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Drug-Eluting Beads for Treating Liver Cancer: Current Experience

June 22, 2009
Written by: , Filed in: Nuclear Medicine
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Drug-eluting beads (DEBs) that can be loaded with chemotherapeutic agents have been developed and are currently being used for the treatment of liver cancer during trans-arterial embolization.

This provides prolonged exposure of the tumor to the chemotherapeutic agent. Large doses of chemotherapy can be used while limiting the plasma dose, and thus the systemic effect.

A recent study, published in the journal CardioVascular and Interventional Radiology, has shown that drug eluting beads with doxorubicin is an efficient, controlled sustained drug delivery system that causes low systemic toxicity. Early data show an improved therapeutic efficiency with lower complication rates and morbidity.

The Study
These researchers present a review of laboratory studies and preliminary clinical experience with these DEBs.

Methods

Patients are candidates for this therapy if they have unresectable hepatocellular carcinoma (HCC) or recurrence and are not candidates for transplantation or ablation.

In general, the maximum dose used was 75 mg/m2, which was lowered to 50 mg/m2 in cases in which there was a bilirubin of 1.5 mg/dL. Tumor response was evaluated by MRI or CT.

CME Courses Available:

 

PET/CT and SPECT/CT To Plan and Monitor the Treatment of Cancer The precise tailoring of treatment for patients with cancer is an unmet challenge. The goal is to only administer treatments that have a high probability of being effective. Imaging with PET/CT and SPECT/CT provides methods that will help achieve this goal. The program covers the current clinical challenges, the new emerging answers from imaging, and how these methods can be applied to patient care. Read more: Nuclear Medicine: PET/CT and SPECT/CT

 

-- Diagnostic Imaging Review: For Residents, Fellows and Radiologists UCSF’s Department of Radiology and Biomedical Imaging recently conducted its annual radiology review course. It will soon be available in two video formats to meet your needs— DVD and MP4. Order now to get your special pre-publication discount. Read more or order: Diagnostic Imaging Review

Results
In animal laboratory studies, after the injection of DEBs, the concentration of doxorubicin in the tumor peaked in 3 days, remained high for 7 days, then declined after 14 days.

Phase 2 trials are being conducted in Hong Kong and Barcelona (PRECISION trials).

A 3-month analysis shows an objective response rate of 61.5% (EASL criteria) and 53.8% (RECIST criteria), with a survival rate of 93%.

In the authors’ institution, at 6 months, complete response was obtained in 27% of patients and a partial response in 13%.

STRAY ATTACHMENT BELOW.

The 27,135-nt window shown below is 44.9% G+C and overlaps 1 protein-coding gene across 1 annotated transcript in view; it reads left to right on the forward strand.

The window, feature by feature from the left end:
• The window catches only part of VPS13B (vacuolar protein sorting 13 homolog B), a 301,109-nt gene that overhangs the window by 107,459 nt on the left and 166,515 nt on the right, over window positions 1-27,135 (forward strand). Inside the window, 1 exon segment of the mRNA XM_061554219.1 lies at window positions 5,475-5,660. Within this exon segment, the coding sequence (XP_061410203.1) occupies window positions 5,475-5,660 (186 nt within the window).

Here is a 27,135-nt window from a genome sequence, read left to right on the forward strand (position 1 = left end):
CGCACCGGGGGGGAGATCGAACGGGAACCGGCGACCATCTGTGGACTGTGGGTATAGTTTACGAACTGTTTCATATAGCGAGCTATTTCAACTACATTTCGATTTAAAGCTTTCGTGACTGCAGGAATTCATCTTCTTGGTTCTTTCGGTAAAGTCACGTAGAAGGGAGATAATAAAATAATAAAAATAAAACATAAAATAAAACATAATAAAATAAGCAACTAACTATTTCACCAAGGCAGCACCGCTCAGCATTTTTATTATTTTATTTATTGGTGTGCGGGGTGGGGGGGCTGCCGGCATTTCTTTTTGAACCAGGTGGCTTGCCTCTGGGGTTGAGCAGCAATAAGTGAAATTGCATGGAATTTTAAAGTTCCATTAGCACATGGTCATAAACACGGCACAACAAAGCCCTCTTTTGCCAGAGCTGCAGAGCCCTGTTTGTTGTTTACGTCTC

Progressive disease was found in 40% of patients and stable disease in 3%.

The 30-day mortality rate was 1%, and major adverse events occurred in 2% of patients.

The overall survival rate was 93% at 6 months.

Another study with embolization using doxorubicin-impregnated DC beads was performed by treating patients twice, 2 months apart. There was complete tumor ischemia in 58% of cases, a partial response in 35%, and <50% response in only 7% of cases.

Conclusions/Reviewer’s Comments
The DEB system (such as DC Bead Microspheres) loaded with doxorubicin is an efficient, controlled, sustained drug delivery system that causes low systemic toxicity during the treatment of HCC.

Early and preliminary data show an improved therapeutic efficiency with lower complication rates and morbidity.

The elution of the doxorubicin from the smaller beads (100 to 300 microns) was much more effective in producing tumor kill.

Research also determined that the optimal dose for elution is 25 mg of doxorubicin per mL embolization particles.

The DC Beads have the highest ability to load and release doxorubicin compared to Contour SE, Embosphere, or Bead Block.

DEBs have also been used to treat hepatic neuroendocrine and colorectal hepatic metastases with some success.

Author: Sharon Gonzales, MD
Reference:

Kettenbach J, Stadler A, et al. Drug-Loaded Microspheres for the Treatment of Liver Cancer: Review of Current Results. Cardiovasc Intervent Radiol; 2008; 31 (May): 468-476

CME Courses Available:

 

PET/CT and SPECT/CT To Plan and Monitor the Treatment of Cancer The precise tailoring of treatment for patients with cancer is an unmet challenge. The goal is to only administer treatments that have a high probability of being effective. Imaging with PET/CT and SPECT/CT provides methods that will help achieve this goal. The program covers the current clinical challenges, the new emerging answers from imaging, and how these methods can be applied to patient care. Read more: Nuclear Medicine: PET/CT and SPECT/CT

 

-- Diagnostic Imaging Review: For Residents, Fellows and Radiologists UCSF’s Department of Radiology and Biomedical Imaging recently conducted its annual radiology review course. It will soon be available in two video formats to meet your needs— DVD and MP4. Order now to get your special pre-publication discount. Read more or order: Diagnostic Imaging Review
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